<html>
<head>
<link href='http://pics.cssbakery.com/pics/css/verticalbargraph.css' rel='stylesheet' 
type='text/css'/>
</head>

<body>

<div class="bargraph" style= "width: 365px;">
    <ul class="bars">
        <li class="bar1 purplebar" style="height: 100px;">50</li>
        <li class="bar2 redbar" style="height: 170px;">90</li>
        <li class="bar3 bluebar" style="height: 70px;">35</li>
        <li class="bar4 greenbar" style="height: 14px;"><span>7</span></li>
        <li class="bar5 orangebar" style="height: 160px;">80</li>
    </ul>
<ul class="label"><li>grape</li><li>apple</li><li>blueberry</li><li>kiwi</li><li>orange</li></ul>
<ul class="y-axis"><li>100</li><li>75</li><li>50</li><li>25</li><li>0</li></ul>
<p class="centered">Yearly US Fruit Consumption in Tons</p> 
</div>

</body>
</html>  



© All text and images are the property of CSSBAKERY.COM Copyright 2009 All Rights Reserved

15 comments:

Sivaranjan said...

Fantastic piece of tutorial! I am going to add it to my CSS aggregator website.Hope you dont mind!

Anonymous said...

Love it - will use these techniques!!

Josiah said...

I would love to see a working example!

MS said...

Josiah, Thank you for your comment :) I added a new section for you that has the CSS/HTML and the two images needed to implement the last example.

rrrhys said...

I'm still working through this tutorial but your explanation of CSS techniques and why is fantastic. Good job!

MB said...

Very good, worked with minimum adjustments for my site. Label width needed to be reduced to allow for existing l/r margin set ups. Easy to add more results - I needed 10 for my graph.
I like the way that you can easily use existing dynamic data (Dreamweaver MySQL recordsets) in the code to reflect changes.
Thank you very much.

Tips dan Trik blogger said...

The information is very useful, I'll put a link to your blog, on my blog, thank you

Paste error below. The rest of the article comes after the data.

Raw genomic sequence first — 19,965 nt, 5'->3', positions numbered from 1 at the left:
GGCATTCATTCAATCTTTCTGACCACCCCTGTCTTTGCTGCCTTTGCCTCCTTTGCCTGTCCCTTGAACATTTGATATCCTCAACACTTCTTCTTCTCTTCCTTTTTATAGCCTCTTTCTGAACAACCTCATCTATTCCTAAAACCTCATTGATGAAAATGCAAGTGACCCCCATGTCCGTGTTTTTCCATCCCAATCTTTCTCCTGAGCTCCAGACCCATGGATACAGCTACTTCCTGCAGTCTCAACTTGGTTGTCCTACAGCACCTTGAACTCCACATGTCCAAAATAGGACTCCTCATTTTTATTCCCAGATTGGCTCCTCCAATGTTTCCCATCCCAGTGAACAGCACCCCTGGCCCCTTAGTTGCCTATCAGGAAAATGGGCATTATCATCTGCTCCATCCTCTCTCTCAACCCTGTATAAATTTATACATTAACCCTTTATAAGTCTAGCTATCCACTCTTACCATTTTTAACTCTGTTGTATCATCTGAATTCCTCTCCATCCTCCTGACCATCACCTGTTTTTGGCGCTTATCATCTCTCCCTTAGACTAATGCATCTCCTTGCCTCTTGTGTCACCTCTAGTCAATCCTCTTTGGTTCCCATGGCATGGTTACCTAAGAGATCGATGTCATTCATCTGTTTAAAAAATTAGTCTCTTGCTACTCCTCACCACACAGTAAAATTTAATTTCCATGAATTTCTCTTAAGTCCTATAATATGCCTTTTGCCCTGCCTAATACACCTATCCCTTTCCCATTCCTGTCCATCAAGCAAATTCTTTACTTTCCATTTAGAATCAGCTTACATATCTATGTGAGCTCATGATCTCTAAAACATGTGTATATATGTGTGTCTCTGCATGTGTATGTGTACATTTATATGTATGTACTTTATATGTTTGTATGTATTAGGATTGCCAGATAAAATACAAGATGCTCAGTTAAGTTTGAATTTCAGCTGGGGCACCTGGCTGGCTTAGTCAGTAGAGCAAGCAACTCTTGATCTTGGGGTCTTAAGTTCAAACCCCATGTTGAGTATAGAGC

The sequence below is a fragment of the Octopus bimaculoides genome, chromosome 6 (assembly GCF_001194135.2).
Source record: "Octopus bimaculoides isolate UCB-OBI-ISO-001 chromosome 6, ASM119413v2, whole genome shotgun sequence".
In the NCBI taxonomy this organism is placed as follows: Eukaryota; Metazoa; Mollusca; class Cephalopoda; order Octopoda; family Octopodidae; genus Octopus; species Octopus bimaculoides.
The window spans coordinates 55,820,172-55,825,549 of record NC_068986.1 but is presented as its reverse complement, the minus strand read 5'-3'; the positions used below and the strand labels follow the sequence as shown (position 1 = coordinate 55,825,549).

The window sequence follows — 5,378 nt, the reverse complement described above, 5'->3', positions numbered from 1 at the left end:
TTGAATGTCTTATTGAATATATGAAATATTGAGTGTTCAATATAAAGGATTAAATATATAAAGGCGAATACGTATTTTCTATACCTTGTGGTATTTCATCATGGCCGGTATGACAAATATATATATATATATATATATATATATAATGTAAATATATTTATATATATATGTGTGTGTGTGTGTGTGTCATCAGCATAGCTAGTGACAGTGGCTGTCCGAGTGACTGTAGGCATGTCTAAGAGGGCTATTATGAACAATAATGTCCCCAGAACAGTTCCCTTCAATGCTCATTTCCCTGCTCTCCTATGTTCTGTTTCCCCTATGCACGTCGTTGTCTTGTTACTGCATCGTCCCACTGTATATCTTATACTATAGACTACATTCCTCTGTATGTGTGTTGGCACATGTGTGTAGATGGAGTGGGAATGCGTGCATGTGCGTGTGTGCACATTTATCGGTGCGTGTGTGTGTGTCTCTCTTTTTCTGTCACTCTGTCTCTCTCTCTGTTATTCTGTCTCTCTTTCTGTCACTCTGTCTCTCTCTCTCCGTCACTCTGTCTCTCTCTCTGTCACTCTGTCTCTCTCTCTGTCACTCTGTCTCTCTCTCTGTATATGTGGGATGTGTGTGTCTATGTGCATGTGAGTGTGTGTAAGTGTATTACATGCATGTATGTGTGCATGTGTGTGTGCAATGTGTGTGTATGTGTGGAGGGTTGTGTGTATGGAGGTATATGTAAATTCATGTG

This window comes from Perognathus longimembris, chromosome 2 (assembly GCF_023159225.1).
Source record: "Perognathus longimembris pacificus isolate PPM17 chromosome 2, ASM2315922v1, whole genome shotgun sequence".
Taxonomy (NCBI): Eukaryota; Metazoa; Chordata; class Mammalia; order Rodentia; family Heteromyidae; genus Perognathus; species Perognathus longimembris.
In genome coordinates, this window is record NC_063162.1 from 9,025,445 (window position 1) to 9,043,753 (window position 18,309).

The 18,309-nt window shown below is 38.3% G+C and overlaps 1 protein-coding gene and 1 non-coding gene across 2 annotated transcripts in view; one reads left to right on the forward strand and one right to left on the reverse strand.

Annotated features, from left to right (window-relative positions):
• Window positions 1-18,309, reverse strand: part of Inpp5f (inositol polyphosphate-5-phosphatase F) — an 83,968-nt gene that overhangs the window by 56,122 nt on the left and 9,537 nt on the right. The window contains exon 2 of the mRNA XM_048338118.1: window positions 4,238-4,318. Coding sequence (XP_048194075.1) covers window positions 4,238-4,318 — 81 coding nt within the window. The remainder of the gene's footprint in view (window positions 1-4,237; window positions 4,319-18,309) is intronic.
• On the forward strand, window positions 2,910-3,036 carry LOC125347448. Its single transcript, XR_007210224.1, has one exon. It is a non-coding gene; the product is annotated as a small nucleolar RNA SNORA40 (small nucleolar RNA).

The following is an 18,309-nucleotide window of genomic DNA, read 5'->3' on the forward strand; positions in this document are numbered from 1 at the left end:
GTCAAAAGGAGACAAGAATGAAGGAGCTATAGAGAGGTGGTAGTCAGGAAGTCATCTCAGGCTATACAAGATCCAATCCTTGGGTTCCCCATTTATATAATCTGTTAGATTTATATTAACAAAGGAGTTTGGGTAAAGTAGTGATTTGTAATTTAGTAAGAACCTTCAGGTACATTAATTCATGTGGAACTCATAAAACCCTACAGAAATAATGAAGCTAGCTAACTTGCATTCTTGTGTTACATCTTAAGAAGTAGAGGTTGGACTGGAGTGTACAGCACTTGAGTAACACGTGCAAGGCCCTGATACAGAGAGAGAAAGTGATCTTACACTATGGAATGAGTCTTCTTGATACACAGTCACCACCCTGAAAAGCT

Tips dan Trik blogger said...

This tutorial is really very nice, and I love it

CSSBakery said...

Thank you :)

Anonymous said...

This is the best tutorial i have ever seen
Thank you very much

Sascha said...

Very well done tutorial, I really like the way you deliver in-depth information about each step, that's just the right way to deliver knowledge! Regarding this specific tutorial: ever thought of creating a JQuery plugin capable of delivering bar diagrams using dynamic data? Would be nice!

CSSBakery said...

Sascha, Thanks for your comment. The jQuery plugin is a good idea. Back when I wrote this I was trying to show how you can create bar graphs with CSS alone for people who don't know jQuery. A plugin could simplify some things such as calculating offsets. Also, now that HTML5/CSS3 and SVG are more widely available in browsers some additional visual effedts could be added to these bar graphs.

WebTechGlobal said...

Fantastic. Going to use this in WP e-Customers plugin for Wordpress. I'll get a link back to you setup under the charts. Already made progress on a Jan - Dec chart for user registration. Time saved.

WebTechGlobal said...

I linked to this post from my own post which shows a PHP function for building the y-axis. Feed the highest bar number to the function and it establishes suitable labels i.e. 4550 results in 5000, 3750, 2500, 1250 as the four labels.

http://www.webtechglobal.co.uk/wtg-blog/php-bar-chart-dynamic-y-axis-function/

CSSBakery said...

WTG, You have a nice looking site. Thank you for the link :)